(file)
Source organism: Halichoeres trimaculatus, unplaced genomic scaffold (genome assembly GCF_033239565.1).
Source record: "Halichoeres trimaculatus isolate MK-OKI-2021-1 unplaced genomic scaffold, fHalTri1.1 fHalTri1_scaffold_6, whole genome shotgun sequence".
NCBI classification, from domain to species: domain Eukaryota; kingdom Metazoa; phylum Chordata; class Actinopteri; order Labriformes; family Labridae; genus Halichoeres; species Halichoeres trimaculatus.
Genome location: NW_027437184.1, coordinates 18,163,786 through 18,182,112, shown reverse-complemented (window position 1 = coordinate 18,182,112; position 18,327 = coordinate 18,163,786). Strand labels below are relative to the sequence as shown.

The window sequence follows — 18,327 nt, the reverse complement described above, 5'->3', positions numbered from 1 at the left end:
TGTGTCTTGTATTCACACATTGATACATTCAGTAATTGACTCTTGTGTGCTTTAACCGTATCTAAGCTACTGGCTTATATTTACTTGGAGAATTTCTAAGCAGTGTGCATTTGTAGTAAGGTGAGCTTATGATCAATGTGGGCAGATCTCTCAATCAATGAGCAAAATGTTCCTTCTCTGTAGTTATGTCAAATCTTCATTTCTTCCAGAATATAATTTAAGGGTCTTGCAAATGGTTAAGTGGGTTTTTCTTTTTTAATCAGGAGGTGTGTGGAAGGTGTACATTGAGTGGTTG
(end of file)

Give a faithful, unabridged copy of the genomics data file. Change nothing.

Source organism: Halichoeres trimaculatus, unplaced genomic scaffold (genome assembly GCF_033239565.1).
Source record: "Halichoeres trimaculatus isolate MK-OKI-2021-1 unplaced genomic scaffold, fHalTri1.1 fHalTri1_scaffold_6, whole genome shotgun sequence".
NCBI classification, from domain to species: domain Eukaryota; kingdom Metazoa; phylum Chordata; class Actinopteri; order Labriformes; family Labridae; genus Halichoeres; species Halichoeres trimaculatus.
Genome location: NW_027437184.1, coordinates 18,163,786 through 18,182,112, shown reverse-complemented (window position 1 = coordinate 18,182,112; position 18,327 = coordinate 18,163,786). Strand labels below are relative to the sequence as shown.

The window sequence follows — 18,327 nt, the reverse complement described above, 5'->3', positions numbered from 1 at the left end:
TGTGTCTTGTATTCACACATTGATACATTCAGTAATTGACTCTTGTGTGCTTTAACCGTATCTAAGCTACTGGCTTATATTTACTTGGAGAATTTCTAAGCAGTGTGCATTTGTAGTAAGGTGAGCTTATGATCAATGTGGGCAGATCTCTCAATCAATGAGCAAAATGTTCCTTCTCTGTAGTTATGTCAAATCTTCATTTCTTCCAGAATATAATTTAAGGGTCTTGCAAATGGTTAAGTGGGTTTTTCTTTTTTAATCAGGAGGTGTGTGGAAGGTGTACATTGAGTGGTTG